Evanston residents gather to hear Pritzker’s budget plan, expressing concern over proposed pension liabilities

Ralph+Martire%2C+president+and+executive+director+of+the+Center+for+Budget+and+Tax+Accountability%2C+discusses+Illinois%E2%80%99+budget+and+Pritzker%E2%80%99s+Fair+Income+Tax.+The+town+hall+meeting+took+place+Tuesday+April+16+at+Evanston+Public+Library.+
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Evanston residents gather to hear Pritzker’s budget plan, expressing concern over proposed pension liabilities

Ralph Martire, president and executive director of the Center for Budget and Tax Accountability, discusses Illinois’ budget and Pritzker’s Fair Income Tax. The town hall meeting took place Tuesday April 16 at Evanston Public Library.

Ralph Martire, president and executive director of the Center for Budget and Tax Accountability, discusses Illinois’ budget and Pritzker’s Fair Income Tax. The town hall meeting took place Tuesday April 16 at Evanston Public Library.

Evan Robinson-Johnson/Daily Senior Staffer

Ralph Martire, president and executive director of the Center for Budget and Tax Accountability, discusses Illinois’ budget and Pritzker’s Fair Income Tax. The town hall meeting took place Tuesday April 16 at Evanston Public Library.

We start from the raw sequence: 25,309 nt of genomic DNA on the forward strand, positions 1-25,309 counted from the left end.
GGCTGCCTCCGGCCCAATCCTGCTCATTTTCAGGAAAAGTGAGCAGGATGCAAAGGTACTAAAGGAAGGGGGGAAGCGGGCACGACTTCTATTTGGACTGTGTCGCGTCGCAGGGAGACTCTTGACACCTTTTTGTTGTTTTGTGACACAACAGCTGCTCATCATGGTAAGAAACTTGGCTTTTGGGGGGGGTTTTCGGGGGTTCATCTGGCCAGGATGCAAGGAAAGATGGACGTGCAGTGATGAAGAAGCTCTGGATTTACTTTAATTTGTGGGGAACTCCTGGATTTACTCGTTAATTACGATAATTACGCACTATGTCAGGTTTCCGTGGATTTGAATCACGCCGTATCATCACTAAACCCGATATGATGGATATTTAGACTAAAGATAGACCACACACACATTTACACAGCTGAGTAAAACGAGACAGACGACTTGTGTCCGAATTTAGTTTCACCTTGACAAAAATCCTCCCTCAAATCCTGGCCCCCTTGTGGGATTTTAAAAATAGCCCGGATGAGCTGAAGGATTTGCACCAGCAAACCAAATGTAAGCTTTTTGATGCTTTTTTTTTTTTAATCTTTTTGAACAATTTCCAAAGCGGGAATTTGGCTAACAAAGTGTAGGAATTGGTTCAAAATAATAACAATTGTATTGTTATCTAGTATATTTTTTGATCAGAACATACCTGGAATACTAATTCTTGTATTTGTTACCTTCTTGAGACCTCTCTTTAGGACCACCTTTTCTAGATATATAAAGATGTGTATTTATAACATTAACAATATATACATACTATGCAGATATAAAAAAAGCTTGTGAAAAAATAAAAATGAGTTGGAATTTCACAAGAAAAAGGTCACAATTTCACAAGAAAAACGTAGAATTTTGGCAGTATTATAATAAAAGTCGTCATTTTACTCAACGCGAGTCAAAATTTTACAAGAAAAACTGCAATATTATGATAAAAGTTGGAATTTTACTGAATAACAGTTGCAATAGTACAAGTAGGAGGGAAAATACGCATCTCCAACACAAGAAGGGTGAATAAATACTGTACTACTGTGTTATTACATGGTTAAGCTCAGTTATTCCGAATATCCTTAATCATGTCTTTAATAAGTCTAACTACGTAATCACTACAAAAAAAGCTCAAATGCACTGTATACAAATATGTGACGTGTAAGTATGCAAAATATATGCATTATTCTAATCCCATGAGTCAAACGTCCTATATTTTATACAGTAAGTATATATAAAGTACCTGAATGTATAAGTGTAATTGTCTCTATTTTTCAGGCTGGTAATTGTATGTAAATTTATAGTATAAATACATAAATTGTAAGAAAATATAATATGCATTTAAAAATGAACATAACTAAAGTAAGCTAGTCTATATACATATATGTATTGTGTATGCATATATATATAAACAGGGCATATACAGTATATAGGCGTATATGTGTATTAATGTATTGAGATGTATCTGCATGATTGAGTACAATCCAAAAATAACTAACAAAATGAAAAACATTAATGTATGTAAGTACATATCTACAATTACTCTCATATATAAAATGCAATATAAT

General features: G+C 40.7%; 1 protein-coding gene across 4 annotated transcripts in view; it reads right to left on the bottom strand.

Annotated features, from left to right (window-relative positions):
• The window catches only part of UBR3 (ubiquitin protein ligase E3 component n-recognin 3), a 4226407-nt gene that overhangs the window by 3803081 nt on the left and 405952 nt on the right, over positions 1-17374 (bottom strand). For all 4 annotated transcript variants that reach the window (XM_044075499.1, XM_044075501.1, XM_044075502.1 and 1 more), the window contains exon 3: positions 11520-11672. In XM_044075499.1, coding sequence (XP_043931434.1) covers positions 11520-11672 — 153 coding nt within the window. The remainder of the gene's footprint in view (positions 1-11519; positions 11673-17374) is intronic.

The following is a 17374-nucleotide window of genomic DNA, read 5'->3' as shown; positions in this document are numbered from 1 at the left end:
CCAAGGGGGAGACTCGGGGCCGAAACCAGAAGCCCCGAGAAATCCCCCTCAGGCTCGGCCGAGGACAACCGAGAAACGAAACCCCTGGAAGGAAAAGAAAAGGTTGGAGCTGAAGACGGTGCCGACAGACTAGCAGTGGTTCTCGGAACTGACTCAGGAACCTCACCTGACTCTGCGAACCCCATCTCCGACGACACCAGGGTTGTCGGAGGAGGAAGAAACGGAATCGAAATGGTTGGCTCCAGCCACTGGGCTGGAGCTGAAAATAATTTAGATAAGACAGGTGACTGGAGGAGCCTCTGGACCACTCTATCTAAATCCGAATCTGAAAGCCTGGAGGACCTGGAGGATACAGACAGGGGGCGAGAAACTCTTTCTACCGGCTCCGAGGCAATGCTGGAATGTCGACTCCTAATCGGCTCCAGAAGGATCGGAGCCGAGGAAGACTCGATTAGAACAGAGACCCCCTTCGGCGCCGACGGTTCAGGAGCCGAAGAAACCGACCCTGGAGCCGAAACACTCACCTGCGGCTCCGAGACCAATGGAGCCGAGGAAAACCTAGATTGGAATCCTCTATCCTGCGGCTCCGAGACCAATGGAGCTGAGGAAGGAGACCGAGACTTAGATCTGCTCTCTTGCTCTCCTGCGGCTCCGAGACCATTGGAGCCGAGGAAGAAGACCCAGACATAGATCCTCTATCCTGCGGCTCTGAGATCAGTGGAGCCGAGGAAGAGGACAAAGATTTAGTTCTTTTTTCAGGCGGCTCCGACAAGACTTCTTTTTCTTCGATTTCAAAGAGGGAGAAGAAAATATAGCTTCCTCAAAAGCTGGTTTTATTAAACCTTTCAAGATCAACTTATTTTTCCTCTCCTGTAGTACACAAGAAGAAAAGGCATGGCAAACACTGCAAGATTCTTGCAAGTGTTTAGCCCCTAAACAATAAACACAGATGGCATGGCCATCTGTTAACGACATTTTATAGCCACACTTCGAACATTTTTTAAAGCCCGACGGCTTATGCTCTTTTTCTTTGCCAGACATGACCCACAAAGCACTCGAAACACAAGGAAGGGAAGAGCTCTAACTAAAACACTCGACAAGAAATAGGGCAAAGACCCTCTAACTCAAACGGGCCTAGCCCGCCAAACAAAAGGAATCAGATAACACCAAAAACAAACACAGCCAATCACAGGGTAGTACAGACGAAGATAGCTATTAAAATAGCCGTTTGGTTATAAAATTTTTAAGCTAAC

Evan Robinson-Johnson/Daily Senior Staffer

Evan Robinson-Johnson/Daily Senior Staffer

Ralph Martire, president and executive director of the Center for Budget and Tax Accountability, discusses Illinois’ budget and Pritzker’s Fair Income Tax. The town hall meeting took place Tuesday April 16 at Evanston Public Library.

Thea Showalter, Reporter

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The Center for Tax and Budget Accountability and the office of Illinois Rep. Robyn Gabel (D-Evanston) hosted a town hall Tuesday night to give residents an overview of Gov. J.B. Pritzker’s proposed Fair Income Tax, discuss pensions and to address other budget-related issues.

Gabel, Illinois Rep. Jennifer Gong-Gershowitz (D-Evanston) and state Sen. Laura Fine (D-Evanston), attended the event at Evanston Public Library. The town hall centered on a presentation by Ralph M. Martire, executive director of the Center for Tax and Budget Accountability. Martire discussed issues that have arisen from Illinois’ projected spending compared to its past and predicted revenue.

“The state’s fiscal problems are really long term, substantial and complex and solving them won’t involve some magic silver bullet,” Martire said. “There are a number of different things that have to happen.”

Martire began by breaking down Illinois’ current budget — how the $38 billion in revenue, after subtracting out non-negotiable costs, is divided in the Illinois budget. After adding and subtracting proposed revenue and debts from the previous fiscal year, Martire argued that Illinois’ growing debt is evidence of a “structural deficit” that current budget cuts and tax raises cannot fix.

Martire said the structural deficit was hidden by the way Illinois has been drawing from pension money.